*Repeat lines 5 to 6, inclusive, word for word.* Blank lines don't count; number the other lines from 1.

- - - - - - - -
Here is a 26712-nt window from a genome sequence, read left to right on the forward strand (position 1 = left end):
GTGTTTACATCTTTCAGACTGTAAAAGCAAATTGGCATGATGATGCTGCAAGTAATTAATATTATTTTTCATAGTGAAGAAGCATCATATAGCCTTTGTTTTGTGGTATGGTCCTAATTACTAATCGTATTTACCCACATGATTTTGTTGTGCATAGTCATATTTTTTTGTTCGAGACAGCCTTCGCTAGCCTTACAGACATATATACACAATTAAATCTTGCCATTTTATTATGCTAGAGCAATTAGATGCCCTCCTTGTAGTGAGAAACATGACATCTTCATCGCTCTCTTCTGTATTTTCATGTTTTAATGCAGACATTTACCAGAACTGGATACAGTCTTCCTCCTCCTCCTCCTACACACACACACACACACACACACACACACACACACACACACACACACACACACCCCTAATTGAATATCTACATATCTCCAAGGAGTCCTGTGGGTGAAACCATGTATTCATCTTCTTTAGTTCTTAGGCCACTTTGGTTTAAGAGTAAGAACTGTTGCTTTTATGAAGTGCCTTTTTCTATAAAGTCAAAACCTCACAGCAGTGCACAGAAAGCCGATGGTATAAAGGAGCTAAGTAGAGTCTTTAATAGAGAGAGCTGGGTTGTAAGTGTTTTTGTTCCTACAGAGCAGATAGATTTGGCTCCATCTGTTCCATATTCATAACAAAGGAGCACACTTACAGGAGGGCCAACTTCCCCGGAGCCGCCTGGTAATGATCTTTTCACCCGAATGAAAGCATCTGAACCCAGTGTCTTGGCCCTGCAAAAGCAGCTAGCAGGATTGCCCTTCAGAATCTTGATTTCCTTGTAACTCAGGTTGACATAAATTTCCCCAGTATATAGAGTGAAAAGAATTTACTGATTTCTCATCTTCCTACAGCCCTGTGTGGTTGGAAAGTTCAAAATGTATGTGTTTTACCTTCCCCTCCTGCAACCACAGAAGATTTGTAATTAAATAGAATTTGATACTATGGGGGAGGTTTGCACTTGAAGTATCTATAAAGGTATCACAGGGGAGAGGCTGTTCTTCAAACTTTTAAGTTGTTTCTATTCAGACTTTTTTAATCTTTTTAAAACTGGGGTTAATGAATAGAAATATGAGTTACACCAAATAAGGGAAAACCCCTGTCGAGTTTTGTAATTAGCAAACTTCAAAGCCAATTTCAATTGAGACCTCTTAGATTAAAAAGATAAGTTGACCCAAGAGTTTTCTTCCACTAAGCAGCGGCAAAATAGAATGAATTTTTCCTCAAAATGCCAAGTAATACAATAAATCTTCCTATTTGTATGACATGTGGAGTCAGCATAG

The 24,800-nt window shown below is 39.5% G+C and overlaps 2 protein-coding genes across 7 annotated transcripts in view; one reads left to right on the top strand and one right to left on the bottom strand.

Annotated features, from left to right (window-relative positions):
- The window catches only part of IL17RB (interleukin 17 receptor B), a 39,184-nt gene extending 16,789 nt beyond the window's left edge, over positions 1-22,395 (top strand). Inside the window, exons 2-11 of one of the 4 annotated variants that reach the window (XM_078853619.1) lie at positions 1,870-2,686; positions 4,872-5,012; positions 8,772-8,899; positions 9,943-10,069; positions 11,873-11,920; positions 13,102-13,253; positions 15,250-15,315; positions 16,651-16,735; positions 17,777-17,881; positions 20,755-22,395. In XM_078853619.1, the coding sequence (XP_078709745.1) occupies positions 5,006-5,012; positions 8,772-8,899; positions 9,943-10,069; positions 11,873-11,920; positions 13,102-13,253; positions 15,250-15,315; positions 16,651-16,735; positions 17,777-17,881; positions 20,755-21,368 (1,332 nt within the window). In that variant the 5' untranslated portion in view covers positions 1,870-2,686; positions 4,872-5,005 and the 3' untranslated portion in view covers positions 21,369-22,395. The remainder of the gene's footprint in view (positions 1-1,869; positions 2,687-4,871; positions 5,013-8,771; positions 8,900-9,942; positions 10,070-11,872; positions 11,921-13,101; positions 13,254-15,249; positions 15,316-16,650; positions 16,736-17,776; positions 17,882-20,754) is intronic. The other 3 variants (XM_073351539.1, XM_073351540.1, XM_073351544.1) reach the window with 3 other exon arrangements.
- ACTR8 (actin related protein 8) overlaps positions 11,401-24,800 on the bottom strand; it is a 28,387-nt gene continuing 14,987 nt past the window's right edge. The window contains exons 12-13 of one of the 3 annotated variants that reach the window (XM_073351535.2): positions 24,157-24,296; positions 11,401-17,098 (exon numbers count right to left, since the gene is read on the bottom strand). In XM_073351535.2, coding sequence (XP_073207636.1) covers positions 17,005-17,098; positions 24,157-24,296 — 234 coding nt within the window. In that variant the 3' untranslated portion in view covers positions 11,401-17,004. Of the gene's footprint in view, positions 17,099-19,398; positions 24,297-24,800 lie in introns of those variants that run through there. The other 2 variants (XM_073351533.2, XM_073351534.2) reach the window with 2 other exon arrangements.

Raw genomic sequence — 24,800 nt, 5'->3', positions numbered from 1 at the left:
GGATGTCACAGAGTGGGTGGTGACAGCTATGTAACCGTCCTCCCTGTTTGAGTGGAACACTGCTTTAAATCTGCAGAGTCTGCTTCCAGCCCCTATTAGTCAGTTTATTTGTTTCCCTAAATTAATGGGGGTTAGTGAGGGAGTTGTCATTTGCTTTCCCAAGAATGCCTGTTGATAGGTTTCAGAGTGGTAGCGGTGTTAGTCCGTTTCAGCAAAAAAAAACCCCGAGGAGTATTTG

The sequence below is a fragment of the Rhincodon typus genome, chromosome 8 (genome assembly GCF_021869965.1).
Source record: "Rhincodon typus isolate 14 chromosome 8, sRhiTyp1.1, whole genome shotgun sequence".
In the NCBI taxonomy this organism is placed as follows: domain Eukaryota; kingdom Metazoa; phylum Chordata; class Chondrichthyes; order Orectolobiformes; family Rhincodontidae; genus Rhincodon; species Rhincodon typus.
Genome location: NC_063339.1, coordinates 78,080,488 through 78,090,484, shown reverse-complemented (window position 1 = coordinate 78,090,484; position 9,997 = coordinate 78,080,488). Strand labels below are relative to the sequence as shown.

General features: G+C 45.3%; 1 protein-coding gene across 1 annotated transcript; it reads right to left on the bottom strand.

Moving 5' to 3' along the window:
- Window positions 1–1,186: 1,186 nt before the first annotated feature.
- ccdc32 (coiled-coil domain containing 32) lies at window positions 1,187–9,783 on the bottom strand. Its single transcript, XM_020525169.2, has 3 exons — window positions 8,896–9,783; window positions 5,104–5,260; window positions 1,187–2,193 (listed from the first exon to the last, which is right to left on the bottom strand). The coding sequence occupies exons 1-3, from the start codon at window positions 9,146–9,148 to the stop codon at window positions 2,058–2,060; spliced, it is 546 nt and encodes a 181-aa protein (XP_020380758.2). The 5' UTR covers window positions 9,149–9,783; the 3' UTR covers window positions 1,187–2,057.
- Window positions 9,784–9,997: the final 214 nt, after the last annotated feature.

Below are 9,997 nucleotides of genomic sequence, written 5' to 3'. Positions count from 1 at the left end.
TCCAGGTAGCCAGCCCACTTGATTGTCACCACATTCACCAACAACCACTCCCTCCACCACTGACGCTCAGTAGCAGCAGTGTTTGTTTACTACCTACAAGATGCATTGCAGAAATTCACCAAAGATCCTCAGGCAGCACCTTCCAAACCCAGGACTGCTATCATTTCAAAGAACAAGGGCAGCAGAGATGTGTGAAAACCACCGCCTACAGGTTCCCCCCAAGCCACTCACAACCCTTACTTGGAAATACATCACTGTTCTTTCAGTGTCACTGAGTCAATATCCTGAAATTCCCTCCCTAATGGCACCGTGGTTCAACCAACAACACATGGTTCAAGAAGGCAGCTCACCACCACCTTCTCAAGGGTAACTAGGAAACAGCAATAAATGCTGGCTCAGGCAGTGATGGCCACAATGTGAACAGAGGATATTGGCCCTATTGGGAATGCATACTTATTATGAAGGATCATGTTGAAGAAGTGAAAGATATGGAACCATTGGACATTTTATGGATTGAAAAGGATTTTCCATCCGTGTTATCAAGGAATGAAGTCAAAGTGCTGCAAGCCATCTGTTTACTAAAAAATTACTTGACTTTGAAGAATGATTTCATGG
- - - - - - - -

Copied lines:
- The window catches only part of IL17RB (interleukin 17 receptor B), a 39,184-nt gene extending 16,789 nt beyond the window's left edge, over positions 1-22,395 (top strand). Inside the window, exons 2-11 of one of the 4 annotated variants that reach the window (XM_078853619.1) lie at positions 1,870-2,686; positions 4,872-5,012; positions 8,772-8,899; positions 9,943-10,069; positions 11,873-11,920; positions 13,102-13,253; positions 15,250-15,315; positions 16,651-16,735; positions 17,777-17,881; positions 20,755-22,395. In XM_078853619.1, the coding sequence (XP_078709745.1) occupies positions 5,006-5,012; positions 8,772-8,899; positions 9,943-10,069; positions 11,873-11,920; positions 13,102-13,253; positions 15,250-15,315; positions 16,651-16,735; positions 17,777-17,881; positions 20,755-21,368 (1,332 nt within the window). In that variant the 5' untranslated portion in view covers positions 1,870-2,686; positions 4,872-5,005 and the 3' untranslated portion in view covers positions 21,369-22,395. The remainder of the gene's footprint in view (positions 1-1,869; positions 2,687-4,871; positions 5,013-8,771; positions 8,900-9,942; positions 10,070-11,872; positions 11,921-13,101; positions 13,254-15,249; positions 15,316-16,650; positions 16,736-17,776; positions 17,882-20,754) is intronic. The other 3 variants (XM_073351539.1, XM_073351540.1, XM_073351544.1) reach the window with 3 other exon arrangements.
- ACTR8 (actin related protein 8) overlaps positions 11,401-24,800 on the bottom strand; it is a 28,387-nt gene continuing 14,987 nt past the window's right edge. The window contains exons 12-13 of one of the 3 annotated variants that reach the window (XM_073351535.2): positions 24,157-24,296; positions 11,401-17,098 (exon numbers count right to left, since the gene is read on the bottom strand). In XM_073351535.2, coding sequence (XP_073207636.1) covers positions 17,005-17,098; positions 24,157-24,296 — 234 coding nt within the window. In that variant the 3' untranslated portion in view covers positions 11,401-17,004. Of the gene's footprint in view, positions 17,099-19,398; positions 24,297-24,800 lie in introns of those variants that run through there. The other 2 variants (XM_073351533.2, XM_073351534.2) reach the window with 2 other exon arrangements.